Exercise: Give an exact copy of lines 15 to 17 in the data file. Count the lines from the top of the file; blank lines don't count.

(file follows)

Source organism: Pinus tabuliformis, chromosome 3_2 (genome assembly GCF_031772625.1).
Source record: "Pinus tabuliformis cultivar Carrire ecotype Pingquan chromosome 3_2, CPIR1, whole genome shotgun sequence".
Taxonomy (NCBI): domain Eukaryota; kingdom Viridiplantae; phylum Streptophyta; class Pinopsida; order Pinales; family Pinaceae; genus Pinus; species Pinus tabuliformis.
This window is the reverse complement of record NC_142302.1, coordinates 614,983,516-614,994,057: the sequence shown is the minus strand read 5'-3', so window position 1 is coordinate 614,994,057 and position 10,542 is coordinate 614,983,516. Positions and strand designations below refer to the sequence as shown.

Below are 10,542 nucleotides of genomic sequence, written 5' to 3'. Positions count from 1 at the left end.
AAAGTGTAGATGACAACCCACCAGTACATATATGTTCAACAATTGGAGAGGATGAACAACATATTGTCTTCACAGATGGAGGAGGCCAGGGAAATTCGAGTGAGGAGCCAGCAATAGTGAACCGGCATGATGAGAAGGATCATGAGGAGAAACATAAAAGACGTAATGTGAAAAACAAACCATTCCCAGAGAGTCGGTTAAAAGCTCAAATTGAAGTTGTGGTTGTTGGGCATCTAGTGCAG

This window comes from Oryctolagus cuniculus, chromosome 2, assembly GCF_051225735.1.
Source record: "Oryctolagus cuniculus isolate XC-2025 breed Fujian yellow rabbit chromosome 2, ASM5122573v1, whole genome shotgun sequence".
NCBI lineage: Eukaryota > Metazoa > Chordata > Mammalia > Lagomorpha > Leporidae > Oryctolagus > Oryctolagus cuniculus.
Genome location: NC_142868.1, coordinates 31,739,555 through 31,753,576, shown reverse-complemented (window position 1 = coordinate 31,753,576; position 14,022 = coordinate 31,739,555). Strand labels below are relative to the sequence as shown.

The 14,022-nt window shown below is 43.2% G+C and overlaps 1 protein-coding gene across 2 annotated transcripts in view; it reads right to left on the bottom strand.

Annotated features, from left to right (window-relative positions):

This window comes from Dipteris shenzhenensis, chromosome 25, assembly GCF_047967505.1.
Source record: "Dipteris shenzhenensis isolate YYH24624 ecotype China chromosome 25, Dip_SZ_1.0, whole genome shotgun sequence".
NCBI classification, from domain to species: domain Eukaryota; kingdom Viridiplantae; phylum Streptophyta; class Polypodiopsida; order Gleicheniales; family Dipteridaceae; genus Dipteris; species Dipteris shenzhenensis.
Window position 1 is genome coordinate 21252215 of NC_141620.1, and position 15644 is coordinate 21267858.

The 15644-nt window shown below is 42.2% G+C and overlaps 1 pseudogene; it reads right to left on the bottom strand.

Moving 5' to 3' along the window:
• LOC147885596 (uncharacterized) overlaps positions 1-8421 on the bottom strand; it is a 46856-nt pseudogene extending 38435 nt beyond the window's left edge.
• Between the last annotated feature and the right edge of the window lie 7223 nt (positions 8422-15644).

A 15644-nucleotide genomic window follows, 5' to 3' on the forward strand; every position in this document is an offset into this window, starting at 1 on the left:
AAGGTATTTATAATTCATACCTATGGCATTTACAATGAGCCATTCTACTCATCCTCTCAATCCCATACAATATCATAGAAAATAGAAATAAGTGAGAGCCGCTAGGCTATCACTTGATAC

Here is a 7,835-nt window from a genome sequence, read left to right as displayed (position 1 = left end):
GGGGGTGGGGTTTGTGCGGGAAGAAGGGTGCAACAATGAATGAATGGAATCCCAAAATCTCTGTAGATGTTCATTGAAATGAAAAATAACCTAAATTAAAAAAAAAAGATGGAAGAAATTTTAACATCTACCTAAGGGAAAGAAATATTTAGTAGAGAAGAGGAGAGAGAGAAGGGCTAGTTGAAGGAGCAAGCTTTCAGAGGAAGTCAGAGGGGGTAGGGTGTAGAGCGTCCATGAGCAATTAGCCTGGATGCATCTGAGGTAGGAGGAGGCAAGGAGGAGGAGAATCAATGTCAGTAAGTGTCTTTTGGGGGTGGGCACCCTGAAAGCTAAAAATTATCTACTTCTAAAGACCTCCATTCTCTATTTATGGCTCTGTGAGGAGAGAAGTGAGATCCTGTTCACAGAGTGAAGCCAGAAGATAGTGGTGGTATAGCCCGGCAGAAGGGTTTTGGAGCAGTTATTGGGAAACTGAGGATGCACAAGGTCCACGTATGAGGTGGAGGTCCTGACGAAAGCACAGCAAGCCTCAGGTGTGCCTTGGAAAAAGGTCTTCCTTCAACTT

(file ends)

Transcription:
NCBI classification, from domain to species: domain Eukaryota; kingdom Viridiplantae; phylum Streptophyta; class Polypodiopsida; order Gleicheniales; family Dipteridaceae; genus Dipteris; species Dipteris shenzhenensis.
Window position 1 is genome coordinate 21252215 of NC_141620.1, and position 15644 is coordinate 21267858.

The 15644-nt window shown below is 42.2% G+C and overlaps 1 pseudogene; it reads right to left on the bottom strand.